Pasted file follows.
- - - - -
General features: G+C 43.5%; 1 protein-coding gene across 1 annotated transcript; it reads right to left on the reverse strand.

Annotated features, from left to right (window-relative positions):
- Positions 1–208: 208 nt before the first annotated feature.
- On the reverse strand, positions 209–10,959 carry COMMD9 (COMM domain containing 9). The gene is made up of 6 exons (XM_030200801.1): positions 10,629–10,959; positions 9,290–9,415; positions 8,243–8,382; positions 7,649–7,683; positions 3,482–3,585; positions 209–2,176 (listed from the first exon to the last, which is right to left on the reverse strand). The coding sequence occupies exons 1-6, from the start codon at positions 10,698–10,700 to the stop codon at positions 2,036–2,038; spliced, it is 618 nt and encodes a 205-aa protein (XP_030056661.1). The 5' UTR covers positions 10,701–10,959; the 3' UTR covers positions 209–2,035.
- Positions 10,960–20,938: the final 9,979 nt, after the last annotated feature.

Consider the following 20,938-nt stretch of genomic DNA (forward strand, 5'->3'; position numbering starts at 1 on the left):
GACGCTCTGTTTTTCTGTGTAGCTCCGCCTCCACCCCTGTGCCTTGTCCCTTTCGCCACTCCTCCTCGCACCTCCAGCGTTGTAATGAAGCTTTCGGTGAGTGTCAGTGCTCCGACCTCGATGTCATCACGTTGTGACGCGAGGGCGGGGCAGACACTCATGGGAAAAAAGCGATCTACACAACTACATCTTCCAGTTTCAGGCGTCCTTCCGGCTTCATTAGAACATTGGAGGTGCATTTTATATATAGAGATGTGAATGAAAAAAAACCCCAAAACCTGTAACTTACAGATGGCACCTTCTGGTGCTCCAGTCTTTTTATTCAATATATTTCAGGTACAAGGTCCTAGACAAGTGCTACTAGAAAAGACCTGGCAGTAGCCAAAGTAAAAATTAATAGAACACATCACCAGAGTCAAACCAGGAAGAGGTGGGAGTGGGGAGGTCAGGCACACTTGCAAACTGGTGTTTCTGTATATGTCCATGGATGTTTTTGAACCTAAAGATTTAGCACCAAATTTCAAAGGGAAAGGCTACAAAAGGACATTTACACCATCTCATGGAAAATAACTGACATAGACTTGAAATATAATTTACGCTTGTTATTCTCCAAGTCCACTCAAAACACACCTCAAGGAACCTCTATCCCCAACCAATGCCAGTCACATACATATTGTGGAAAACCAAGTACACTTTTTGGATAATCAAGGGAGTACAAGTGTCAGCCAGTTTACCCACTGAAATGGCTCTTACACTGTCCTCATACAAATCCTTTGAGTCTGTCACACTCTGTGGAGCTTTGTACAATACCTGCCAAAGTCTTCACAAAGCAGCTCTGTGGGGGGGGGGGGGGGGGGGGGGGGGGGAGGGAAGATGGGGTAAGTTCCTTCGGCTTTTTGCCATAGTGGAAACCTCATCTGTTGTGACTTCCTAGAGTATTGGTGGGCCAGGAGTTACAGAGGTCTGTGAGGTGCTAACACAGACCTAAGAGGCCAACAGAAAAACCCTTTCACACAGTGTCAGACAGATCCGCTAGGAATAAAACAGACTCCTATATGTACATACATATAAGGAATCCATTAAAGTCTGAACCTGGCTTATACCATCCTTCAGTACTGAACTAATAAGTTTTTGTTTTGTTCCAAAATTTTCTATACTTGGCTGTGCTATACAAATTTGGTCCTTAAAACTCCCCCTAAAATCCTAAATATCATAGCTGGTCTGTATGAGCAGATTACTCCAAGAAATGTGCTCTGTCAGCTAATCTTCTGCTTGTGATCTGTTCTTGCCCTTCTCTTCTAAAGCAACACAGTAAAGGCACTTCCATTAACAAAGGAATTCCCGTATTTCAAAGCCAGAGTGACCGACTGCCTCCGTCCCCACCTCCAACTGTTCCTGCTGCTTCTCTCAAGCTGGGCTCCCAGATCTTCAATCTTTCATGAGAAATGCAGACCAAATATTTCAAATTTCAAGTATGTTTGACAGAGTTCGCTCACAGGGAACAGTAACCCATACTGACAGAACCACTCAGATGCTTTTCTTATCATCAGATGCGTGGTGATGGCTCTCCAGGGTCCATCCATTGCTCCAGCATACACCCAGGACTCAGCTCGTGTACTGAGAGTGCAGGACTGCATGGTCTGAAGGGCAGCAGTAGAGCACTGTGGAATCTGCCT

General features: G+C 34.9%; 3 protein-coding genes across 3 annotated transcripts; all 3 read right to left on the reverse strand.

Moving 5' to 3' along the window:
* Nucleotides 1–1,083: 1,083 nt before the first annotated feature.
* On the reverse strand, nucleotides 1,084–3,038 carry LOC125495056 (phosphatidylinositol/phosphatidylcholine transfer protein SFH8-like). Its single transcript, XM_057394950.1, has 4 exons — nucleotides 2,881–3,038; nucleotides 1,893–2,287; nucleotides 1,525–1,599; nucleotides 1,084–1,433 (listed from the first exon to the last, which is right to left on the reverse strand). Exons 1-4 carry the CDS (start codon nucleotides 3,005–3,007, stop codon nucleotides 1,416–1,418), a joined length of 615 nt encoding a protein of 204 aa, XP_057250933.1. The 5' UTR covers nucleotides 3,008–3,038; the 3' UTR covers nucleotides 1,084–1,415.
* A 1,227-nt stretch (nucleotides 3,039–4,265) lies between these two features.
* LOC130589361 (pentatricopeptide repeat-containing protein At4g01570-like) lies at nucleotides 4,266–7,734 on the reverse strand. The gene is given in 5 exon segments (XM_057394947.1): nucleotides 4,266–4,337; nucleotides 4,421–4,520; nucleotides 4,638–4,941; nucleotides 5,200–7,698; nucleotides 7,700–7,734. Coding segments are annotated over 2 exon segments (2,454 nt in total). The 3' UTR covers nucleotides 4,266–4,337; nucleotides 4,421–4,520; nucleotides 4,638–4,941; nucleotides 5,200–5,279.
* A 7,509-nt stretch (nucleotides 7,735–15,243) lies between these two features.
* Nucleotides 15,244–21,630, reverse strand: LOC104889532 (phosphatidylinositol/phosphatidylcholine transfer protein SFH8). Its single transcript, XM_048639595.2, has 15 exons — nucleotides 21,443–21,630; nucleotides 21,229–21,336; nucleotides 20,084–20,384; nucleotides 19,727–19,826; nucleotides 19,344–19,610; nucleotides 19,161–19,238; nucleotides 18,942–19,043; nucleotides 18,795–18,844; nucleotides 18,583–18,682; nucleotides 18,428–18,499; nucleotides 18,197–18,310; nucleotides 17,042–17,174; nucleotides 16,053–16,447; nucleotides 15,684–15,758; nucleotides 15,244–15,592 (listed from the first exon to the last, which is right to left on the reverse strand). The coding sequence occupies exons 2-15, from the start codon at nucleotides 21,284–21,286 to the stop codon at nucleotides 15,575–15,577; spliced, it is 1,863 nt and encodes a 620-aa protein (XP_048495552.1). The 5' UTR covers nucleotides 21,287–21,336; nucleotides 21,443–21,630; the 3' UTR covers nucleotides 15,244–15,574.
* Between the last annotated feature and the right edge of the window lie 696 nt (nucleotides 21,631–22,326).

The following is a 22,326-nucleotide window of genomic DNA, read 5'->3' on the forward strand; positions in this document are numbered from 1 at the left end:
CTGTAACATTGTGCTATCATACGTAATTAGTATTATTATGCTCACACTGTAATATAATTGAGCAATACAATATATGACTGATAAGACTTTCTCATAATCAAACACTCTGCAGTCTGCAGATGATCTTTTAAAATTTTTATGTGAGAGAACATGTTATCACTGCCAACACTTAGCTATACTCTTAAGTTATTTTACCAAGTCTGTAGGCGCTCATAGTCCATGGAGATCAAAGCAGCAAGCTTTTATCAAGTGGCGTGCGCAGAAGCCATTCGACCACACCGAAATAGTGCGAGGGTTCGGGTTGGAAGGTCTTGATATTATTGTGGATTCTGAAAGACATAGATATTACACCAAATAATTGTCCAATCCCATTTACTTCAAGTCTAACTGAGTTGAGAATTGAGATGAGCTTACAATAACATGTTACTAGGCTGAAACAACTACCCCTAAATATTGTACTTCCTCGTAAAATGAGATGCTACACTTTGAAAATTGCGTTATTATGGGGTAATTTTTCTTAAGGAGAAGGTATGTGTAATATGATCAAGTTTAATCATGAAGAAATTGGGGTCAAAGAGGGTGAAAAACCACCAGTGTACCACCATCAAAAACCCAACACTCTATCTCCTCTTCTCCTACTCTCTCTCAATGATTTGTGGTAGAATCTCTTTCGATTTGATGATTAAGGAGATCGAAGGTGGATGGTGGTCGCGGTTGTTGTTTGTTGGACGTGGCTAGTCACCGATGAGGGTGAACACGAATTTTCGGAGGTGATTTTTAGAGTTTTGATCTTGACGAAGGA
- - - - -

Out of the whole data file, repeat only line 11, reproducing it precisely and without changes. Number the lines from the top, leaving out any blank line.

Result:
* On the reverse strand, nucleotides 1,084–3,038 carry LOC125495056 (phosphatidylinositol/phosphatidylcholine transfer protein SFH8-like). Its single transcript, XM_057394950.1, has 4 exons — nucleotides 2,881–3,038; nucleotides 1,893–2,287; nucleotides 1,525–1,599; nucleotides 1,084–1,433 (listed from the first exon to the last, which is right to left on the reverse strand). Exons 1-4 carry the CDS (start codon nucleotides 3,005–3,007, stop codon nucleotides 1,416–1,418), a joined length of 615 nt encoding a protein of 204 aa, XP_057250933.1. The 5' UTR covers nucleotides 3,008–3,038; the 3' UTR covers nucleotides 1,084–1,415.